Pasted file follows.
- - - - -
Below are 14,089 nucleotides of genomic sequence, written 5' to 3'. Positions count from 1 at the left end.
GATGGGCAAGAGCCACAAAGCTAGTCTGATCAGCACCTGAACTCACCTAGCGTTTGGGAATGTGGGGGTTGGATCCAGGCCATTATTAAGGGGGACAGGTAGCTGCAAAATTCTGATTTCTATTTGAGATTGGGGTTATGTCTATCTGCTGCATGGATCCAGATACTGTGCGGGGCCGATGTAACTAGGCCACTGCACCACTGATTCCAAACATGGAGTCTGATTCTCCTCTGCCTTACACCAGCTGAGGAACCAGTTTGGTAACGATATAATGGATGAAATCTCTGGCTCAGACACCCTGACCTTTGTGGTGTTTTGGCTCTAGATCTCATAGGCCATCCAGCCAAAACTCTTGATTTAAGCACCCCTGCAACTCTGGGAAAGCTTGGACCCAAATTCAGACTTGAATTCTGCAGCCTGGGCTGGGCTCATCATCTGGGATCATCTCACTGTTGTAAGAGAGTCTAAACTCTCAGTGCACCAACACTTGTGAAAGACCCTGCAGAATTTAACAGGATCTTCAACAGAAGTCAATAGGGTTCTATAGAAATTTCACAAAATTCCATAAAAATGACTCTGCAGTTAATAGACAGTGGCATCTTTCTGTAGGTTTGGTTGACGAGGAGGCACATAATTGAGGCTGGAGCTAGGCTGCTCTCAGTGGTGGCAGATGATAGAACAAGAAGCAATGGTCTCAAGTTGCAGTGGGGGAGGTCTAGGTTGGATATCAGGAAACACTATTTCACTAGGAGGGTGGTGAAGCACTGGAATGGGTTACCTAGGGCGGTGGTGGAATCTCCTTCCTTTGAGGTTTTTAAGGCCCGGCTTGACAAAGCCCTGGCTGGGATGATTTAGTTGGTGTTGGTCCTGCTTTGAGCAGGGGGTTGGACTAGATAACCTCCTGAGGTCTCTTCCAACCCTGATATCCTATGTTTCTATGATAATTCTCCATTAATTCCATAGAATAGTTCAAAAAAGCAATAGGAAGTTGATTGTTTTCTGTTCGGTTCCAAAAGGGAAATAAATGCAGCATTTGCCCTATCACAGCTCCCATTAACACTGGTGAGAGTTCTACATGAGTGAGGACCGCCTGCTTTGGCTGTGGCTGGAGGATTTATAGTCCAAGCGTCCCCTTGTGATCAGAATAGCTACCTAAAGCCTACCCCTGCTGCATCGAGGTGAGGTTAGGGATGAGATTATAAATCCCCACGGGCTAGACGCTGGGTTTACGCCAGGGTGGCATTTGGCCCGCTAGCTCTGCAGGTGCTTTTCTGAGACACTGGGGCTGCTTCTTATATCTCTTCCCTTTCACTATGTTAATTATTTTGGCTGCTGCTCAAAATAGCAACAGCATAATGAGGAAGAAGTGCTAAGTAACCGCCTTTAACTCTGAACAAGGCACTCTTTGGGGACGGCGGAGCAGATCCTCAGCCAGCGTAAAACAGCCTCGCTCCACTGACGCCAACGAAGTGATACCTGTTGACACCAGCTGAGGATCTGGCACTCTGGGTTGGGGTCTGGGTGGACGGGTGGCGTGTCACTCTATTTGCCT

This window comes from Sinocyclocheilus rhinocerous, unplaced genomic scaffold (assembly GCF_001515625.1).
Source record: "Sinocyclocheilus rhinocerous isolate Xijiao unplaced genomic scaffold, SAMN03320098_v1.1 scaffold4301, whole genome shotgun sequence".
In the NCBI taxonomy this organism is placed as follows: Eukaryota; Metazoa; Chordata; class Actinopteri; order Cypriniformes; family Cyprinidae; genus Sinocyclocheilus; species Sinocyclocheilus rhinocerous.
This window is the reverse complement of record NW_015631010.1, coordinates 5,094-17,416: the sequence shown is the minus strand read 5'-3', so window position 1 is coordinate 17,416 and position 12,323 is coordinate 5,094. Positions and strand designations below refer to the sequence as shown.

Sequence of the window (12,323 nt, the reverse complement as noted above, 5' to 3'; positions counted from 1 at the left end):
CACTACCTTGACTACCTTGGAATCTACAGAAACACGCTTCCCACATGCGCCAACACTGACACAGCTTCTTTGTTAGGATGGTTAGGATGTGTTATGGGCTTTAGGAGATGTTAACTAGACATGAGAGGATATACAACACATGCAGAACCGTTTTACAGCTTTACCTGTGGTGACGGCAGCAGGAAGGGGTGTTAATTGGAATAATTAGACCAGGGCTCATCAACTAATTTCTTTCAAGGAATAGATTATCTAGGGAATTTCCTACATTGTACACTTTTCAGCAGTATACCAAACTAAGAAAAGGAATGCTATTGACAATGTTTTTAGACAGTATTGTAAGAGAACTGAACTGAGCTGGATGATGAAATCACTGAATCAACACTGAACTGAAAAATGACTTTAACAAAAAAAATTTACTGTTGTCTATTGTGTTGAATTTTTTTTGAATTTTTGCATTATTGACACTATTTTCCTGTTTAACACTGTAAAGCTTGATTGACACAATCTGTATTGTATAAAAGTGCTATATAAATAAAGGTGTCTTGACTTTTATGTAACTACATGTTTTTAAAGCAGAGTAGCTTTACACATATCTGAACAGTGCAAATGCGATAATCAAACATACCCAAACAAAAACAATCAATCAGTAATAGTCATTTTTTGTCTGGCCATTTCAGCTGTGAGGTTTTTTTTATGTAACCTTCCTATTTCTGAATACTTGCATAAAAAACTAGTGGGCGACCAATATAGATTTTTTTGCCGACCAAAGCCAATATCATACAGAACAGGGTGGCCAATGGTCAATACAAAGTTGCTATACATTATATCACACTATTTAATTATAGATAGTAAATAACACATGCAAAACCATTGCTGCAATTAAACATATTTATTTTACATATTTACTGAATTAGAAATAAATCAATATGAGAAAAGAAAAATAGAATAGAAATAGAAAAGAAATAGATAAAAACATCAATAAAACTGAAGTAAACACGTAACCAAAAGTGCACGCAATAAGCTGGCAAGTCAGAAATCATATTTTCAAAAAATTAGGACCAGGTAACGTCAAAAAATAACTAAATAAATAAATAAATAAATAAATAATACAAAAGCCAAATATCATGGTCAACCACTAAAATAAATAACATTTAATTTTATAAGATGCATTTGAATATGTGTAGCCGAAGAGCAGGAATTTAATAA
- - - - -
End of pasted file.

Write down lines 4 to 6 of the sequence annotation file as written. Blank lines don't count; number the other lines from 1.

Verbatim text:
Source record: "Sinocyclocheilus rhinocerous isolate Xijiao unplaced genomic scaffold, SAMN03320098_v1.1 scaffold4301, whole genome shotgun sequence".
In the NCBI taxonomy this organism is placed as follows: Eukaryota; Metazoa; Chordata; class Actinopteri; order Cypriniformes; family Cyprinidae; genus Sinocyclocheilus; species Sinocyclocheilus rhinocerous.
This window is the reverse complement of record NW_015631010.1, coordinates 5,094-17,416: the sequence shown is the minus strand read 5'-3', so window position 1 is coordinate 17,416 and position 12,323 is coordinate 5,094. Positions and strand designations below refer to the sequence as shown.